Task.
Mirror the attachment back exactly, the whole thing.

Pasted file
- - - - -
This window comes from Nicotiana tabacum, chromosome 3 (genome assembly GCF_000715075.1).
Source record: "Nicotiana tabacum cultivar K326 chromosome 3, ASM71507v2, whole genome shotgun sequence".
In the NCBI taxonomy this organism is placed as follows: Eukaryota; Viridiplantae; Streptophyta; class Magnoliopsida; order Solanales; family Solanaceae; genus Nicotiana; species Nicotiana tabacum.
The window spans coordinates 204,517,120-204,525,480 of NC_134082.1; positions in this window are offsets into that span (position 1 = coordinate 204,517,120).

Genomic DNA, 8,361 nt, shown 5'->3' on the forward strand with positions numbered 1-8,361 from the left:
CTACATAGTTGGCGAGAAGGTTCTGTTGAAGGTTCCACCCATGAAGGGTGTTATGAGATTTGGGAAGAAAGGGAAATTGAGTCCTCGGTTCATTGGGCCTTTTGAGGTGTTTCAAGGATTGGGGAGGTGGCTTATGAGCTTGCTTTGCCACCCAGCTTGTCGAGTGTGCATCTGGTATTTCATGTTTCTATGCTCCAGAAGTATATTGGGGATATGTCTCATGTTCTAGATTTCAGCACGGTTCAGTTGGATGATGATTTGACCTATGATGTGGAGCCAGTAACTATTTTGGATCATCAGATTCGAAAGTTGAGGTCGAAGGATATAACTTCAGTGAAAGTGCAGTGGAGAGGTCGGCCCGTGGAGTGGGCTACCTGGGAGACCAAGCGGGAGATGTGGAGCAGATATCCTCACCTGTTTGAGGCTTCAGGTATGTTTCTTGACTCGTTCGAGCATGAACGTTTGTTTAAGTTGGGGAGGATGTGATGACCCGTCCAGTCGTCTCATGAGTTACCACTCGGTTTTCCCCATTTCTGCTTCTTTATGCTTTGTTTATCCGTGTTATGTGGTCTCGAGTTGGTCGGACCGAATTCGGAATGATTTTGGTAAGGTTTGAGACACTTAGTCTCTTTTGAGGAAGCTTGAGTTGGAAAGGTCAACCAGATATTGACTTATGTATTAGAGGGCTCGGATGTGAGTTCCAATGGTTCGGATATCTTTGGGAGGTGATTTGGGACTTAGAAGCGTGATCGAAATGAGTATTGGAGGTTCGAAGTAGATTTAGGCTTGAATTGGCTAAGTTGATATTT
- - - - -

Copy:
This window comes from Nicotiana tabacum, chromosome 3 (genome assembly GCF_000715075.1).
Source record: "Nicotiana tabacum cultivar K326 chromosome 3, ASM71507v2, whole genome shotgun sequence".
In the NCBI taxonomy this organism is placed as follows: Eukaryota; Viridiplantae; Streptophyta; class Magnoliopsida; order Solanales; family Solanaceae; genus Nicotiana; species Nicotiana tabacum.
The window spans coordinates 204,517,120-204,525,480 of NC_134082.1; positions in this window are offsets into that span (position 1 = coordinate 204,517,120).

Genomic DNA, 8,361 nt, shown 5'->3' on the forward strand with positions numbered 1-8,361 from the left:
CTACATAGTTGGCGAGAAGGTTCTGTTGAAGGTTCCACCCATGAAGGGTGTTATGAGATTTGGGAAGAAAGGGAAATTGAGTCCTCGGTTCATTGGGCCTTTTGAGGTGTTTCAAGGATTGGGGAGGTGGCTTATGAGCTTGCTTTGCCACCCAGCTTGTCGAGTGTGCATCTGGTATTTCATGTTTCTATGCTCCAGAAGTATATTGGGGATATGTCTCATGTTCTAGATTTCAGCACGGTTCAGTTGGATGATGATTTGACCTATGATGTGGAGCCAGTAACTATTTTGGATCATCAGATTCGAAAGTTGAGGTCGAAGGATATAACTTCAGTGAAAGTGCAGTGGAGAGGTCGGCCCGTGGAGTGGGCTACCTGGGAGACCAAGCGGGAGATGTGGAGCAGATATCCTCACCTGTTTGAGGCTTCAGGTATGTTTCTTGACTCGTTCGAGCATGAACGTTTGTTTAAGTTGGGGAGGATGTGATGACCCGTCCAGTCGTCTCATGAGTTACCACTCGGTTTTCCCCATTTCTGCTTCTTTATGCTTTGTTTATCCGTGTTATGTGGTCTCGAGTTGGTCGGACCGAATTCGGAATGATTTTGGTAAGGTTTGAGACACTTAGTCTCTTTTGAGGAAGCTTGAGTTGGAAAGGTCAACCAGATATTGACTTATGTATTAGAGGGCTCGGATGTGAGTTCCAATGGTTCGGATATCTTTGGGAGGTGATTTGGGACTTAGAAGCGTGATCGAAATGAGTATTGGAGGTTCGAAGTAGATTTAGGCTTGAATTGGCTAAGTTGATATTT